This week I participated in a Mild Meld over on SFSignal on the theme of portal fantasies. I’m not the only person who did, and you can see the whole post here, but, as is so often the case when you’re asked to consider an intriguing idea, I’m still thinking about it. Warning: For the sake of clarity I repeat some of my SFSignal observations, but I don’t overlap much.
Working on that post, and thinking about classic portal fantasies such as the The Wizard of Oz or the The Chronicles of Narnia, or the more recent Chronicles of Thomas Covenant (though even they aren’t particularly “recent,” are they?) got me wondering about the evolution of the portal fantasy over the last 35 years.
Let me review the classic version: Human beings from our world find an entrance to a secondary world where magic works, the supernatural exists, etc., and adventures are undertaken. Often there’s a kind “quest” element involved as well, in that the protagonists have to complete a task in order to be able to return to our world. These are often called “primary world fantasies” even though most or all of the action takes place in the other world.
Again, in the classic version of the portal fantasy, the reader is riding the shoulder of the protagonist, seeing and learning everything about the new world at the same time the protagonist does. CS Lewis even introduced new protagonists, so that he could keep explaining things in later books without seeming repetitious. Of course we all recognize this as a use of the stranger-in-a-strange-land trope (SISL), which is invariably interdependent with the portal trope.
Using the human as the stranger is a real boon to the fantasy writer, as all potentially tedious explanations and info-dumping can be converted into exciting learning experiences for the protagonist. Also, the new world can be explained and described in terms of our world, which, paradoxically enough, makes it both more and less alien.
To my way of thinking, the modern version of the portal fantasy started with Charles de Lint’s Moonheart (1984). De Lint is often called the father of the contemporary or urban fantasy, and in Moonheart, set in contemporary Ottawa, we see the introduction of many of the elements we now consider tropes of that particular sub-genre. One of these tropes was that, for virtually the first time, the portal worked both ways. True, the witch appeared in London in The Magician’s Nephew, and Caspian helped Jill and Eustace thrash the school bullies in The Silver Chair, and there are likely other examples, but as a general rule, classic portals are one-way. In Moonheart, supernatural, non-human beings from a secondary world are in the habit of coming to our world and living here – which, when you think about it, is the very essence of contemporary/urban fantasy. For the first time, we were presented with supernatural characters who were going about their lives in the same world we were using to go about ours.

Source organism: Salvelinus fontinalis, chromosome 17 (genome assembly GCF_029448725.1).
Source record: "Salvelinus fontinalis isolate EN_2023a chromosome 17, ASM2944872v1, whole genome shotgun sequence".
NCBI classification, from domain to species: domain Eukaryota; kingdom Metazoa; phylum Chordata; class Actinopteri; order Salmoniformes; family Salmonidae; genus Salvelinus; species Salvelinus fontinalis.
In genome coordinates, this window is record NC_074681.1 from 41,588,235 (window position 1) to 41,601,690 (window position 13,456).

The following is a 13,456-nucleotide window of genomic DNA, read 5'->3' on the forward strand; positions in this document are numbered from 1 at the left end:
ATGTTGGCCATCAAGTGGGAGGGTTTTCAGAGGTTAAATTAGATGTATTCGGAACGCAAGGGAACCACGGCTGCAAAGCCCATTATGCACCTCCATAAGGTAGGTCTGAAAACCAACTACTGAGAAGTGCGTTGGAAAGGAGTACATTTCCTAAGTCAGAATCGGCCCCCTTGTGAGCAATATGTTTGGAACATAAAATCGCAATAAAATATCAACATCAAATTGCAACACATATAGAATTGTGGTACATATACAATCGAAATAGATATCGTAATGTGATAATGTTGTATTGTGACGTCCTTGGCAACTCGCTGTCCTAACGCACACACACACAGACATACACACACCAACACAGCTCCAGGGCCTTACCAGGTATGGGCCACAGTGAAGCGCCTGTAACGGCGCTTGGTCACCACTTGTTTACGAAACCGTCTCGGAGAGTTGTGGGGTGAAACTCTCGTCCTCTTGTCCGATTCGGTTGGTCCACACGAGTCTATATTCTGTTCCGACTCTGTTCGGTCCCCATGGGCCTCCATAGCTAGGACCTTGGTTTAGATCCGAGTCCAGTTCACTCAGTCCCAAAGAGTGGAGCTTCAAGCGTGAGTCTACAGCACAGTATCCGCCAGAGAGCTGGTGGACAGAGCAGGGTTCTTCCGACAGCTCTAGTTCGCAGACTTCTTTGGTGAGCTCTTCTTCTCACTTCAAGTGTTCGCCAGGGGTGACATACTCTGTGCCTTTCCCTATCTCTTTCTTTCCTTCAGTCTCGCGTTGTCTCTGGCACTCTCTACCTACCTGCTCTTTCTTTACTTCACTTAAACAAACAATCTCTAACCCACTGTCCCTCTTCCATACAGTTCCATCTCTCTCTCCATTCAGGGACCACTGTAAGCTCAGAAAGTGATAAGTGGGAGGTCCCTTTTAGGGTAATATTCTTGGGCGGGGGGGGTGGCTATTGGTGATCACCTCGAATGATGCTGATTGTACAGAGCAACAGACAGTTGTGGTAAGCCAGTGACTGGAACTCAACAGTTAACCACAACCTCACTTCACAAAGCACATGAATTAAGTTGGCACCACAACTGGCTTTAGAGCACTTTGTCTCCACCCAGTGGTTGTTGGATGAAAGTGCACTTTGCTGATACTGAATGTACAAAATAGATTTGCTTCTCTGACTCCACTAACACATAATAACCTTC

This introduces a new take on the SISL, in which it’s the primary world that needs to be understood by the visitors from the secondary world, allowing the human protagonists (and readers) to see their own world through new eyes.
To my mind a more significant element in the evolution of the portal fantasy, however, is the new importance of the portal user’s mental state. In The Lion, The Witch, and The Wardrobe, for example, the portal didn’t always work, but the implication was that the opening was controlled by the magic, and not by the emotional or mental condition of the person wishing to use it. In later books it’s even explained that it’s not your wanting to get into Narnia that opens the portal, it’s Narnia’s wanting you to get there.
Of course, in an urban fantasy where the supernatural elements are already “here” things get more complicated, both for the writer and the reader. In de Lint’s Jack the Giant Killer the “portal” is a hat (belonging to a supernatural being) that enables Jacky Rowan to see the supernatural creatures living in her Ottawa neighbourhood, even when she’s sober. Once seen, they can’t be unseen, and the “portal ” opens into a new aspect of the world Jacky’s been living in all along.
Aside: theorists might posit that this transition indicates readers no longer see the “other” as something separate from our world, but as part of it, reflecting both an unconscious awareness (there’s an oxymoron for you) of our own lack of understanding of our world, and a need to engage, understand and control it. But I digress.
In any case, I think we’re seeing an evolution in the genre of portal fantasies since the 1980’s, from the “other world” norm to the “urban fantasy” norm, as more and more of the story takes place in the primary world.
Another thing the SFSignal Mind Meld did for me is remind me of portal fantasies I hadn’t thought of in years (Julian May’s The Saga of Pleistocene Exile) and novels I hadn’t really thought of as portal fantasies (Zelazny’s Amber Series, or Philip Pullmans His Dark Materials). Of course they also reminded me of one no one else mentioned, Stephen King’s and Peter Straub’s The Talisman. And it made me wonder: are Burroughs’ John Carter of Mars books portal fantasies? Andre Norton’s Witch World books certainly are.
Violette Malan is the author of the Dhulyn and Parno series of sword and sorcery adventures (now available in omnibus editions), as well as the Mirror Lands series of primary world fantasies. As VM Escalada, she is writing the upcoming Halls of Law series. Visit her website: www.violettemalan.com or follow her on twitter @violettemalan